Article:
The Wright Woods housing subdivision on Kenzig Road earned final Plan Commission approval Tuesday night. The unanimous vote spurred jubilant developers to envision laying foundations within two months and left opponents to consider whether they still have enough money and cause to win a legal fight.

“We were just thrilled to get” Plan Commission approval, said Pamela Dowland of Wright Woods LLC. “It’s an area where we’ve had so many people asking for exclusive condominiums.”

John Mattingly, one of eight Wright Woods opponents to retain attorney Mike Naville, was disappointed.

“Everywhere we went, we got knocked down,” Mattingly said. “It would probably be very, very expensive to fight this; we have not made up our mind.”

The project consists of 61 patio homes and 8 single-family homes; Dowland said prices haven’t been determined.

Wright Woods is a couple of odometer clicks outside of New Albany’s boundary but still within the 2-mile fringe area, which is why the city’s Plan Commission, not the county’s, had jurisdiction.

“We would have gone for 41 houses or something more realistic,” said Mattingly, 65, a 30-year resident of nearby Windover Lane. “I think they’ll make a nice-looking project out of it, because they have to in order to sell it, but I just think that the traffic and runoff water’s going to be our two biggest problems.”

Aside from those concerns, the basis for Wright Woods’ neighbors’ legal crusade is a June 2005 City Council vote.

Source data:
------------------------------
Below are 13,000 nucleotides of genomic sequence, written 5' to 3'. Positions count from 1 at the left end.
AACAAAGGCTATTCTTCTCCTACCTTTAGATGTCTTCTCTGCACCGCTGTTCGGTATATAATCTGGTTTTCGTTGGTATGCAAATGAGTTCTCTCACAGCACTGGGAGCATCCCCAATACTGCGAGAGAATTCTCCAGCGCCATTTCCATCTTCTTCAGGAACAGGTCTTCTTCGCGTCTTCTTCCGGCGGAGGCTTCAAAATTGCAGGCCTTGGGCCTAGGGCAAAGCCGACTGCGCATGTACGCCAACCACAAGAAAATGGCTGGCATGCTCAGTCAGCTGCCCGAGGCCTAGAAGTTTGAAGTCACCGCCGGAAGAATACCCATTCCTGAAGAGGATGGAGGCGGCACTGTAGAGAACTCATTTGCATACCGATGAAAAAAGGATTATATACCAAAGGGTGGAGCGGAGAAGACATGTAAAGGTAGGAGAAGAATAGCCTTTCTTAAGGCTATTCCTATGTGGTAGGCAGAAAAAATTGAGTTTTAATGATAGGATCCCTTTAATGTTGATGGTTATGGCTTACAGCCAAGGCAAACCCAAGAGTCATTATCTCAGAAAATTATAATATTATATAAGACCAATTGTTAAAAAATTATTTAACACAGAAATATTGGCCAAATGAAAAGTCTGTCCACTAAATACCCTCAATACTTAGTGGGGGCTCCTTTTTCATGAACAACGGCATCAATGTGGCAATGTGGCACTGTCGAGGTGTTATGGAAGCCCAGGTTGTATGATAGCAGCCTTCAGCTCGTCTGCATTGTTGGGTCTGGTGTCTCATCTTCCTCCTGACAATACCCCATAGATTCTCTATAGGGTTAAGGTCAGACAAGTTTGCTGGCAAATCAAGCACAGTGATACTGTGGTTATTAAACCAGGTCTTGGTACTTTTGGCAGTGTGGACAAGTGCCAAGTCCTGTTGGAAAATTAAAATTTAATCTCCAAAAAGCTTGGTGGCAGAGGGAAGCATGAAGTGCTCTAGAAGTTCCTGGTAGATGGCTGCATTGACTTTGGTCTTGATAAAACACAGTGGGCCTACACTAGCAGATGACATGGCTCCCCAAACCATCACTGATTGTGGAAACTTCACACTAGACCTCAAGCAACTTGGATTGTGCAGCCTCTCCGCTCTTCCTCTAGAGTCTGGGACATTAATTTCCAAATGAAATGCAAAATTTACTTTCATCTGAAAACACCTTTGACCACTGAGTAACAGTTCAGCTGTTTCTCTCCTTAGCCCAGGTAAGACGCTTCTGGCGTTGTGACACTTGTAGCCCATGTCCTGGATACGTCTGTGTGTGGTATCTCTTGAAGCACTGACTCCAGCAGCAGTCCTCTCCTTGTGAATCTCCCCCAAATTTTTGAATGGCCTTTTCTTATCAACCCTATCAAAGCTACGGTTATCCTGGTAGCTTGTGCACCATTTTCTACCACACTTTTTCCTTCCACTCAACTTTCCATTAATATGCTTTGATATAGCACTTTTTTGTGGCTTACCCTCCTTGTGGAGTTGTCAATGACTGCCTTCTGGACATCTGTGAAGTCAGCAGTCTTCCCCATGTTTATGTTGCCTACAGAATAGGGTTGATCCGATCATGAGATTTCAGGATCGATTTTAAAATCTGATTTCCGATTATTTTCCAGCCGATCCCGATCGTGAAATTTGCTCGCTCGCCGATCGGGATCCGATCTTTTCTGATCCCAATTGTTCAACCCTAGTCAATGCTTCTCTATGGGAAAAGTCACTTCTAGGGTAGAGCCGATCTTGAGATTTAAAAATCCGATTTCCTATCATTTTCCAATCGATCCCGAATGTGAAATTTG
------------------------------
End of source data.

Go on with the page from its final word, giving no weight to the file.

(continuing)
The project had passed the first two of three votes, but the final ballot read 4-4 when Councilman Donnie Blevins, a previous yes vote, was absent. No other votes were taken, but weeks later marked the 90th day after the Plan Commission’s favorable recommendation, which was a landmark day, according to a state statute.

The law reads: “If the legislative body fails to act on the proposal within 90 days after certification, the ordinance takes effect as if it had been adopted 90 days after certification.” Developers interpreted that to mean that the commission’s recommendation had taken effect, but others weren’t so sure.

“It’s the first time I’ve ever been to a tie vote on something that made it passable,” Mattingly said. “Everything that they’ve [the developers] done has kind of been sneaky.”

However, Mattingly added, “Us being bitter about this isn’t helping a bit. It’s water under the bridge.”

The consideration Tuesday night was whether the current 69-home plan is similar enough to the 81-home version that earned primary approval. The density was eased in part because of concerns about the steep-slope area of the project.

“Rarely do you get a secondary review drawing identical to the very first one,” said John Kraft, attorney for Wright Woods LLC. The vote “was unanimous, and it should have been.”

Plan Commission member Jason Emly said Wright Woods LLC — including Dowland and her partners, Gordon L. Moert and Mark L. Highbaugh Sr. — still faces conditions attached to the commission’s approval, such as water-pressure and fire-safety regulations as well as a stipulation to dedicate more space for pedestrians.

Though the commission had concerns throughout the process about the steep-slope location and environmental hazards, it deemed Wright Woods an appropriate use, Emly said, and the project appears to be cleared to go.

Roberta Shewmaker, 70, has spent 31 years at 426 Kenzig Road, formerly at a dead end before Wright Woods extended the road into the development. Roads, water lines and sewer lines have been installed over the summer.

“It’s been bad for me because I’ve had water shut off a couple of days, electric shut off,” said Shewmaker, who was active in opposition to the project until she decided recently that success wasn’t likely.

“They’re going to go ahead and build it,” Shewmaker said. “They’ve got the land, they’ve got the money; you can’t really stop them at this point.”

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